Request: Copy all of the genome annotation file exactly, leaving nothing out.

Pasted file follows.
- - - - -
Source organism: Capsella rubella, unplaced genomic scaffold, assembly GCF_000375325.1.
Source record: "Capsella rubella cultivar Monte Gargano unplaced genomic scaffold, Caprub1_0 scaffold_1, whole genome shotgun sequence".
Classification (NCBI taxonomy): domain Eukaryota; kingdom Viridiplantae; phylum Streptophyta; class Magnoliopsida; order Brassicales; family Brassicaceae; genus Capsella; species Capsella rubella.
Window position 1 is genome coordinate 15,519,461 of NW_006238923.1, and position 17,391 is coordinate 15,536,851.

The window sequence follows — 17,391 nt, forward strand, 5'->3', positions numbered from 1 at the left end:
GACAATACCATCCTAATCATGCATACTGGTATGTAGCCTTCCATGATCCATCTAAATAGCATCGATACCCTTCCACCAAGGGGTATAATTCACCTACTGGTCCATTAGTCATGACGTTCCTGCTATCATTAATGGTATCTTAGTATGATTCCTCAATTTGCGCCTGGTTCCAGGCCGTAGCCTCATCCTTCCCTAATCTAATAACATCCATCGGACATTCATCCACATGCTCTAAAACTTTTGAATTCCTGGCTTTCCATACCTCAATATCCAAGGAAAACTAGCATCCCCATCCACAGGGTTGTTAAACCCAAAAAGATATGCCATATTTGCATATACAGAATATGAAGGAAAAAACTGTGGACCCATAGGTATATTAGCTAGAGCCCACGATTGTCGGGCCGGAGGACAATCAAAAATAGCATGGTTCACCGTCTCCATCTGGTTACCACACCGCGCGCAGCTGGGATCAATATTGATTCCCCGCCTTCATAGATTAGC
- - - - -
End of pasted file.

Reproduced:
Source organism: Capsella rubella, unplaced genomic scaffold, assembly GCF_000375325.1.
Source record: "Capsella rubella cultivar Monte Gargano unplaced genomic scaffold, Caprub1_0 scaffold_1, whole genome shotgun sequence".
Classification (NCBI taxonomy): domain Eukaryota; kingdom Viridiplantae; phylum Streptophyta; class Magnoliopsida; order Brassicales; family Brassicaceae; genus Capsella; species Capsella rubella.
Window position 1 is genome coordinate 15,519,461 of NW_006238923.1, and position 17,391 is coordinate 15,536,851.

The window sequence follows — 17,391 nt, forward strand, 5'->3', positions numbered from 1 at the left end:
GACAATACCATCCTAATCATGCATACTGGTATGTAGCCTTCCATGATCCATCTAAATAGCATCGATACCCTTCCACCAAGGGGTATAATTCACCTACTGGTCCATTAGTCATGACGTTCCTGCTATCATTAATGGTATCTTAGTATGATTCCTCAATTTGCGCCTGGTTCCAGGCCGTAGCCTCATCCTTCCCTAATCTAATAACATCCATCGGACATTCATCCACATGCTCTAAAACTTTTGAATTCCTGGCTTTCCATACCTCAATATCCAAGGAAAACTAGCATCCCCATCCACAGGGTTGTTAAACCCAAAAAGATATGCCATATTTGCATATACAGAATATGAAGGAAAAAACTGTGGACCCATAGGTATATTAGCTAGAGCCCACGATTGTCGGGCCGGAGGACAATCAAAAATAGCATGGTTCACCGTCTCCATCTGGTTACCACACCGCGCGCAGCTGGGATCAATATTGATTCCCCGCCTTCATAGATTAGC